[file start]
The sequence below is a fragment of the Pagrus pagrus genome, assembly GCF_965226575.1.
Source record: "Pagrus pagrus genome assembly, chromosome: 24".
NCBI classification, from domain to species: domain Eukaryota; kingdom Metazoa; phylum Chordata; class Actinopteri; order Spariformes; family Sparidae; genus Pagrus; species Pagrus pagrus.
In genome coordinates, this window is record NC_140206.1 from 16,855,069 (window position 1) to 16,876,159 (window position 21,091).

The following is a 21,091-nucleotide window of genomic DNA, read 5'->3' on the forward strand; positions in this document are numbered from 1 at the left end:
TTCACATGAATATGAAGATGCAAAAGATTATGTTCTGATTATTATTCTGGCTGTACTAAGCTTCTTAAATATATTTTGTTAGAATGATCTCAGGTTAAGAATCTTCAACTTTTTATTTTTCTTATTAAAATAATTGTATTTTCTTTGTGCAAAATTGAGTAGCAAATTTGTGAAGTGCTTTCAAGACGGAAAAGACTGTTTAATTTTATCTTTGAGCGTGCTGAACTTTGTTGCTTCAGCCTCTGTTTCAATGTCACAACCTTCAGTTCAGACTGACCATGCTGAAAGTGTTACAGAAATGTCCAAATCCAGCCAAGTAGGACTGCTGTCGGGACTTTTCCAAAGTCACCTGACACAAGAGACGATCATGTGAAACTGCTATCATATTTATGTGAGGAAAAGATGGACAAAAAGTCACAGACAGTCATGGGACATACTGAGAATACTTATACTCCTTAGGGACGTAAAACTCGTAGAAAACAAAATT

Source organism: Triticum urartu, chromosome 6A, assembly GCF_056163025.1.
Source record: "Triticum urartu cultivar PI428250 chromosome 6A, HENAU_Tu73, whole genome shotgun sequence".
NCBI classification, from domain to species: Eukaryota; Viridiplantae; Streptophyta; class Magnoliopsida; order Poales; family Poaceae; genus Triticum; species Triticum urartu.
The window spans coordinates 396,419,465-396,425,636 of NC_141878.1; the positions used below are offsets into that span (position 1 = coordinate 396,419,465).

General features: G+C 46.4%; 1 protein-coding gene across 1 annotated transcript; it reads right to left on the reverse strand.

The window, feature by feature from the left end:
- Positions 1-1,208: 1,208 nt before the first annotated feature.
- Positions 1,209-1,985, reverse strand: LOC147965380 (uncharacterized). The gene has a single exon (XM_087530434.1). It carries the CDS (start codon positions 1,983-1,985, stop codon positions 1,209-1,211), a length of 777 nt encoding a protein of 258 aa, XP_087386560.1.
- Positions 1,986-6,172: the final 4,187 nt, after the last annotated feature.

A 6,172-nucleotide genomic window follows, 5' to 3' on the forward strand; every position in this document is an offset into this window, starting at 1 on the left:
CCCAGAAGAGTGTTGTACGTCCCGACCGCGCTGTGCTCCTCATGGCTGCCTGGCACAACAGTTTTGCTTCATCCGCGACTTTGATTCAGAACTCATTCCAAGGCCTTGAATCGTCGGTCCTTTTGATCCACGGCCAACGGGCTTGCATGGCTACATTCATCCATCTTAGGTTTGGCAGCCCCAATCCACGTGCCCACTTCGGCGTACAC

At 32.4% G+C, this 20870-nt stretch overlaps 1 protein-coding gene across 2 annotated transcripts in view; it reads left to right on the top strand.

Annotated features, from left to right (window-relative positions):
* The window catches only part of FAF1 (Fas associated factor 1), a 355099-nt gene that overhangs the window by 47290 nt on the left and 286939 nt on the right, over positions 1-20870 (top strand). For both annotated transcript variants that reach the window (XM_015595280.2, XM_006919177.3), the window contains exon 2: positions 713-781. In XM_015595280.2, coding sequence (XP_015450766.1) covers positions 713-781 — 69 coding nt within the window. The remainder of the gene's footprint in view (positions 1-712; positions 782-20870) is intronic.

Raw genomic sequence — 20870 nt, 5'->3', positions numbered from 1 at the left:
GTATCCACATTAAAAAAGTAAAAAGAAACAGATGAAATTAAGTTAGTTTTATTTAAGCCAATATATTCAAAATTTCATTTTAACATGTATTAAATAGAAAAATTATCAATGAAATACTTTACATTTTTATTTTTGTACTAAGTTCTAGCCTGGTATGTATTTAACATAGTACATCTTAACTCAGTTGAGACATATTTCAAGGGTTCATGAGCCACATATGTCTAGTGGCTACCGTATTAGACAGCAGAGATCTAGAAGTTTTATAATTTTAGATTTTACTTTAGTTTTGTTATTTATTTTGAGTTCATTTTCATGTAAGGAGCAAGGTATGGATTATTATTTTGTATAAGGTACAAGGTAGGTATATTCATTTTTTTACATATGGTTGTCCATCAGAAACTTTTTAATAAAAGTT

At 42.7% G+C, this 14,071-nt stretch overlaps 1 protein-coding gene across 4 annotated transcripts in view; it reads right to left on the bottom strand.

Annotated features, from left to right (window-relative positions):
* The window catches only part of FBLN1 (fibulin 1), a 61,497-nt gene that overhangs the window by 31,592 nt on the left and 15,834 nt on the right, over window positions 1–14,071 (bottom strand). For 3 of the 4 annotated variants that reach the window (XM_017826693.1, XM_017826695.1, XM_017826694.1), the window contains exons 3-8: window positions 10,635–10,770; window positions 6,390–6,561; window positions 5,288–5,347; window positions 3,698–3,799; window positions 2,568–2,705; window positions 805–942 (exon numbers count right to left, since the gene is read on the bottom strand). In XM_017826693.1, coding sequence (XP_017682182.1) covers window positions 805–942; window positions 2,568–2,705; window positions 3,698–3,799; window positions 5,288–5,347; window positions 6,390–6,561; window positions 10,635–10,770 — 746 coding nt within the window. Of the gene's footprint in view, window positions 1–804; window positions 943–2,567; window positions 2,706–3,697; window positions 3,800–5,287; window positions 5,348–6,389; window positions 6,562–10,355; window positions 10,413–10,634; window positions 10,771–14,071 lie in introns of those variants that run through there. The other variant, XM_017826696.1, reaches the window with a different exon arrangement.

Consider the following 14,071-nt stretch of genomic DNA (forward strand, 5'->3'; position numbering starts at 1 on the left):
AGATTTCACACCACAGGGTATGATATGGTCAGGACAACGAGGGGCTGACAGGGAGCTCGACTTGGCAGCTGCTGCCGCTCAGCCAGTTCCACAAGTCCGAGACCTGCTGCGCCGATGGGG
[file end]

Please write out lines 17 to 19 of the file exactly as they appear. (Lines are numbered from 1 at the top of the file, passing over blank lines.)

CCCAGAAGAGTGTTGTACGTCCCGACCGCGCTGTGCTCCTCATGGCTGCCTGGCACAACAGTTTTGCTTCATCCGCGACTTTGATTCAGAACTCATTCCAAGGCCTTGAATCGTCGGTCCTTTTGATCCACGGCCAACGGGCTTGCATGGCTACATTCATCCATCTTAGGTTTGGCAGCCCCAATCCACGTGCCCACTTCGGCGTACAC

At 32.4% G+C, this 20870-nt stretch overlaps 1 protein-coding gene across 2 annotated transcripts in view; it reads left to right on the top strand.

Annotated features, from left to right (window-relative positions):